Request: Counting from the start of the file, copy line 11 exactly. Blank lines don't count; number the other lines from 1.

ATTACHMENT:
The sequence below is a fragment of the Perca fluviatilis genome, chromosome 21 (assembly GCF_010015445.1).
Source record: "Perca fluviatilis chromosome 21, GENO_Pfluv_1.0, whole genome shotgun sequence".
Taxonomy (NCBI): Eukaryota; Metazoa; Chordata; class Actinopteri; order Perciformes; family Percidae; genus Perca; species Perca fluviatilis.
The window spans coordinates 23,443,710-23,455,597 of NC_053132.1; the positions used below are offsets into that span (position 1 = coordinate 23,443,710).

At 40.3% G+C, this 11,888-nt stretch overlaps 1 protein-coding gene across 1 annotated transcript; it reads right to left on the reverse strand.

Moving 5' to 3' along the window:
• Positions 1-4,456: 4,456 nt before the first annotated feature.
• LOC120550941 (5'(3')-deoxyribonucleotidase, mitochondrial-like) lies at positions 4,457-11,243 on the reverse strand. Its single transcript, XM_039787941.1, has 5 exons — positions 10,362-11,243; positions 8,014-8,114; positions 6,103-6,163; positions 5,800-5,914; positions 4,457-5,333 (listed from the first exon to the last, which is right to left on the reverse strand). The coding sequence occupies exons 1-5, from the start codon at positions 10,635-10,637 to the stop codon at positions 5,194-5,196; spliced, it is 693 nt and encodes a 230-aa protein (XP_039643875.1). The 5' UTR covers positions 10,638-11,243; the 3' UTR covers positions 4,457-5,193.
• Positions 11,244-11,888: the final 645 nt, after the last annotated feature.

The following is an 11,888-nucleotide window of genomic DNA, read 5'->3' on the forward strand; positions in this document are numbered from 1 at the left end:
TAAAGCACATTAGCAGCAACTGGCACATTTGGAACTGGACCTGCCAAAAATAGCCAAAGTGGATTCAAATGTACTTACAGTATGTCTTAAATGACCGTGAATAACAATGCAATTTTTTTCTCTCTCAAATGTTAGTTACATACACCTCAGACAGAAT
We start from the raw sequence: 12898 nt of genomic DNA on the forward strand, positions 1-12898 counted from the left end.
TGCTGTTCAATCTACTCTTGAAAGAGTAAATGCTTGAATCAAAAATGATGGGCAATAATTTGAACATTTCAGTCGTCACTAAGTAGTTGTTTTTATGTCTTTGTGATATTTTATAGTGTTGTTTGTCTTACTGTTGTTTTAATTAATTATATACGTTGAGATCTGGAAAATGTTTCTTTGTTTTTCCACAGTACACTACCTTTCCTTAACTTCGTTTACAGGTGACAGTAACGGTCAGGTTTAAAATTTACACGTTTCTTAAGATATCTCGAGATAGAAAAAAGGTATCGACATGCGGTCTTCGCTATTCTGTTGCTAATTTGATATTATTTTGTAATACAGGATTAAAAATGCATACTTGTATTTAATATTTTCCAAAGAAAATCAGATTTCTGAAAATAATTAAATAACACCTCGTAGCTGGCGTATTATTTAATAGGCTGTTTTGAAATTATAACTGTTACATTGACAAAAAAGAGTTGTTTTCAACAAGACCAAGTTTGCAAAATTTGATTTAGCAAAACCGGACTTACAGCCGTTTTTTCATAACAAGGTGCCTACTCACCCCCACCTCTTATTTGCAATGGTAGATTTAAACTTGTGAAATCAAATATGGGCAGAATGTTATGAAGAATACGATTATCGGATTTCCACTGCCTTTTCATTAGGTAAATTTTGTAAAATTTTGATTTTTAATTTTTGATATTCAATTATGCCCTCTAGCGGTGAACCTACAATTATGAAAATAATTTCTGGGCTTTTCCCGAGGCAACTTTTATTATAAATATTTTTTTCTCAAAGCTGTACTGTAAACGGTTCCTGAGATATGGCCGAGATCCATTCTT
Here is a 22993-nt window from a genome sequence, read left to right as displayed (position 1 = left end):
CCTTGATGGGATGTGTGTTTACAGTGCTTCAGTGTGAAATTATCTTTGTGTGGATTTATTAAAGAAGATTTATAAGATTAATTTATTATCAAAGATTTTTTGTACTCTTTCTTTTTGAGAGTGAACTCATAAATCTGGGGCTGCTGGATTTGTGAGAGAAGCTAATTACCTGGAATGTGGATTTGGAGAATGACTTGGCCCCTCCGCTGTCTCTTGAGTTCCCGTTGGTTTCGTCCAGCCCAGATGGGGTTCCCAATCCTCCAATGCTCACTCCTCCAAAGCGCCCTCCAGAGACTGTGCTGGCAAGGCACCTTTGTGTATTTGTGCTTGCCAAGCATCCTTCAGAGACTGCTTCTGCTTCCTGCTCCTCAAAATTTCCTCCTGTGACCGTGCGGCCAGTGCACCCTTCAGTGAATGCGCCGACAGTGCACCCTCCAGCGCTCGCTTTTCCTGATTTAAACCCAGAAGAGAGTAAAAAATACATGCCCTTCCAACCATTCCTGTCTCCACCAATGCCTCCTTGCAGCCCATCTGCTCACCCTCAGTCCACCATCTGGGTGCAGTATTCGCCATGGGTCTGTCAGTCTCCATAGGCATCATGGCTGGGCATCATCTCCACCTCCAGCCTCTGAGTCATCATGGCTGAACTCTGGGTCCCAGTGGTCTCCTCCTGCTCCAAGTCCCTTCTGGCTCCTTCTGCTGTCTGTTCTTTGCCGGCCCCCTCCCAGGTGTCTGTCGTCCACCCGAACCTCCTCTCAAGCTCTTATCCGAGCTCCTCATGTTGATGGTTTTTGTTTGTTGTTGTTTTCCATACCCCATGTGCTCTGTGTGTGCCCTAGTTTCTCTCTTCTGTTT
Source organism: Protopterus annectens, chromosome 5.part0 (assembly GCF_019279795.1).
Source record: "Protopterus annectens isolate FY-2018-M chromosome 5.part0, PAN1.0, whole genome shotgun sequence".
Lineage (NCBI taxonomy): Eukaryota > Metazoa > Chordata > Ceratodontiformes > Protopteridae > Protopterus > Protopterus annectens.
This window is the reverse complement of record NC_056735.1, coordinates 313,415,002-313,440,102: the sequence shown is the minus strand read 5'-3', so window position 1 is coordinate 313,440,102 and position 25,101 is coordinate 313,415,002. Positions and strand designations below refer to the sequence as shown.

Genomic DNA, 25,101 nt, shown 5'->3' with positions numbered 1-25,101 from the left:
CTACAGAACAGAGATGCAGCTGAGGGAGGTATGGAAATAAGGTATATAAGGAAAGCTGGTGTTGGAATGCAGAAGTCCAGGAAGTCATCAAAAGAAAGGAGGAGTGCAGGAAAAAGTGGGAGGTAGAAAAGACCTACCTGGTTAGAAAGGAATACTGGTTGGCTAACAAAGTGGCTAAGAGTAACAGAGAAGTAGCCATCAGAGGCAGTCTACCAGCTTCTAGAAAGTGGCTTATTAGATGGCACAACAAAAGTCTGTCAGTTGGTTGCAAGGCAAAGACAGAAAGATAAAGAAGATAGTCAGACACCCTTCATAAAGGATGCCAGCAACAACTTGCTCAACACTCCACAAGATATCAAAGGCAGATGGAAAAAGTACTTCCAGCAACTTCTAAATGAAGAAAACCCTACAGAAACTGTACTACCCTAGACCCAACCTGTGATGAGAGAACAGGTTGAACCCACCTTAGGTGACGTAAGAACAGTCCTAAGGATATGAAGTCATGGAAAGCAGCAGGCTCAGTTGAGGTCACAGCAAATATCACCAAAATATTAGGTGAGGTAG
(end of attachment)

TAAAGCACATTAGCAGCAACTGGCACATTTGGAACTGGACCTGCCAAAAATAGCCAAAGTGGATTCAAATGTACTTACAGTATGTCTTAAATGACCGTGAATAACAATGCAATTTTTTTCTCTCTCAAATGTTAGTTACATACACCTCAGACAGAAT